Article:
Parents' murder taught lessons that changed lives

November 21, 1993|By Andrea F. Siegel | Andrea F. Siegel,Staff Writer Staff writer Peter Hermann contributed to this story.

The difference made by a sensational murder case nearly 10 years ago ago can be seen in two photographs of children swimming among coral reefs that hang on a wall of the Northern District Police Station in Linthicum.

Another difference shows in a lawyer who has decided that it's silly to scream at his children over a messy room, and another in a woman who, her own children grown, devotes her time to teaching troubled young people how to cope and express themselves.

In the decade since mild-mannered Larry Swartz, 17, killed his parents in a blood bath at the family's Cape St. Claire home on the night of Jan. 16, 1984, those close to the youth say the lessons they learned from his story changed their lives.

Tonight, many of them will be watching "A Family Torn Apart," the NBC Sunday Night at th Movies version of the Swartz family story.

The $3.3 million film was adapted from the book "Sudden Fury" by former Evening Sun reporter Leslie Walker. The location is Annapolis, but the names have been changed, and the youngest child is a boy, not a girl.

Investigators began to sympathize with Larry, a Broadneck High student, as they learned he was the victim of verbal and psychological abuse from his adoptive parents, Bob and Kay Swartz.

And even before he was adopted by the Swartzes at the age of 6, Larry had been shunted from foster home to foster home. Kay was his sixth mother. His natural mother had abandoned him.

Just before his trial, a plea was arranged. Larry admitted to second-degree murder; he got 20 years, eight of them suspended, to be served at the Patuxent Institution, a Maryland prison credited for its therapeutic programs.

He served a little more than eight years, and was paroled this year. He now lives with a family on the Eastern Shore.

After investigating the cases of three murdered babies, then the Swartz case, Anne Arundel County homicide Detective Gary Barr began to worry about his career and his family.

"You'd have to be blind not to look in retrospect at the way you're treating" your children, said Mr. Barr, a father of two. "I got the kids involved in scuba diving -- to share something with them. It's something we do regularly together."

The photos on his office wall were shot during a family trip to the Cayman Islands, taken after the detective decided he needed to spend more time with his children and get out of the homicide division.

"It motivated me to study harder to become a supervisor," he said. He came out No. 1 on the sergeant's test and now is a captain, commander of the Northern District.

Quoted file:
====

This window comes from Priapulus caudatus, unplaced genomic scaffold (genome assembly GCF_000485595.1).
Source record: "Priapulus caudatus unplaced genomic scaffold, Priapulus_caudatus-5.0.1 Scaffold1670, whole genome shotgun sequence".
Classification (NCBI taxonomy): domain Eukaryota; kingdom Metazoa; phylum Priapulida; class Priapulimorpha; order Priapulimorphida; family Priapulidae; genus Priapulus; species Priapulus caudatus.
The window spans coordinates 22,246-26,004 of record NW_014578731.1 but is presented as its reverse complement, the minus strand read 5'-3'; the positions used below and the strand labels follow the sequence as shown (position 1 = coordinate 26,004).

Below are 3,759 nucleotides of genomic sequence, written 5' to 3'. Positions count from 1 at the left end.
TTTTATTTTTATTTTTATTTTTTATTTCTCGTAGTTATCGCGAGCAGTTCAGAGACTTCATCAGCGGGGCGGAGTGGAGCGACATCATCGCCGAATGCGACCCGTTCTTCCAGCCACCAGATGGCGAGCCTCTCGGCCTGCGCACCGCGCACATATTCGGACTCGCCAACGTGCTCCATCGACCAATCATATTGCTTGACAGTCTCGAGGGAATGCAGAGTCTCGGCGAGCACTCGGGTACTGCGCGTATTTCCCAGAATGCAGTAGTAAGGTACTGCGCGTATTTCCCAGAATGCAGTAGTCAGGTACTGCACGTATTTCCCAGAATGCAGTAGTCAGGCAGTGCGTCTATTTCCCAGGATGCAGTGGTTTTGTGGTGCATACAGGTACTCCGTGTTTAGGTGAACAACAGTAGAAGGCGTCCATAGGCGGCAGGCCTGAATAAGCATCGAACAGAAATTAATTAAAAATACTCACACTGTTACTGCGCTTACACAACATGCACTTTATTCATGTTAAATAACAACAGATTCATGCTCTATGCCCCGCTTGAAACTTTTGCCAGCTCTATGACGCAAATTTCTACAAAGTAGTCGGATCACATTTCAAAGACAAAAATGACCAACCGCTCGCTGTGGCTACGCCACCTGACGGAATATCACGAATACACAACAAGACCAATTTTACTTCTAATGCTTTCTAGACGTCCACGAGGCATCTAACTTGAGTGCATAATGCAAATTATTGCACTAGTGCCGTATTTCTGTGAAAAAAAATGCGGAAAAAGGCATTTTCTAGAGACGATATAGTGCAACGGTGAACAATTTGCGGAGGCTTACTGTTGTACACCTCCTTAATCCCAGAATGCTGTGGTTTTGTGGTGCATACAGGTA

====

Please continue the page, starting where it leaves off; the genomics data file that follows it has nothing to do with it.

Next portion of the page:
Toned down reactions

Nobody knows whether Larry killed his adoptive parents in an uncontrollable rage or a calculated move -- the difference between temporary insanity and first-degree murder.

Even Towson lawyer Richard Karceski, who prepared the insanity defense, isn't sure. "My biggest question about this case was whether this was truly a buildup that resulted in their killings. Or did alcohol sort of fuel his nerves, and he said, you know, 'I have had enough of this . . .' and he went down and killed them."

Mr. Karceski -- who is among those who plan to videotape the movie -- said he has toned down his reactions to his children.

"I have tended in life to be a yeller and a screamer," he said.

But tales of how the Swartzes constantly criticized and threatened their three children and beat Larry's older brother, Michael, changed that. (Michael is serving a life sentence in Jessup for the murder of a man stabbed to death over a jar of quarters.)

"I knew I had to get a better grip on myself, especially when dealing with family," Mr. Karceski said. He has learned to hold his tongue, to see in his children things that go beyond the messy room and communicate with them without shouting.

Even more rigid

Ron Baradel, an Annapolis lawyer, knew the Swartz family from St. Mary's Roman Catholic Church and their prominent roles in the local anti-abortion movement. He defended Larry free, even took Larry into his own home. Larry was troubled before he got to the Swartz home, and the rigid couple was ill-equipped to deal with him, Mr. Baradel said.

When Michael -- who, like Larry and their sister, Annie, was adopted -- wouldn't conform, the Swartzes took it personally and vowed that Larry would turn out differently. They became even more rigid.

Representing Larry "fundamentally changed the way I dealt with my children," Mr. Baradel said.

"I think it made me more aware, more conscious of the impact any adult has, especially an angry adult, has on young children -- how gentle you need to be with kids, and how much [communicating] you have to do with them all the way through," he said.

He sees Larry as a good child who bottled up his emotions, then did a bad thing. And he insists that the Swartzes weren't bad people.

Jacob Swartz, Bob's brother, partly blames adoption workers for the family's troubles.

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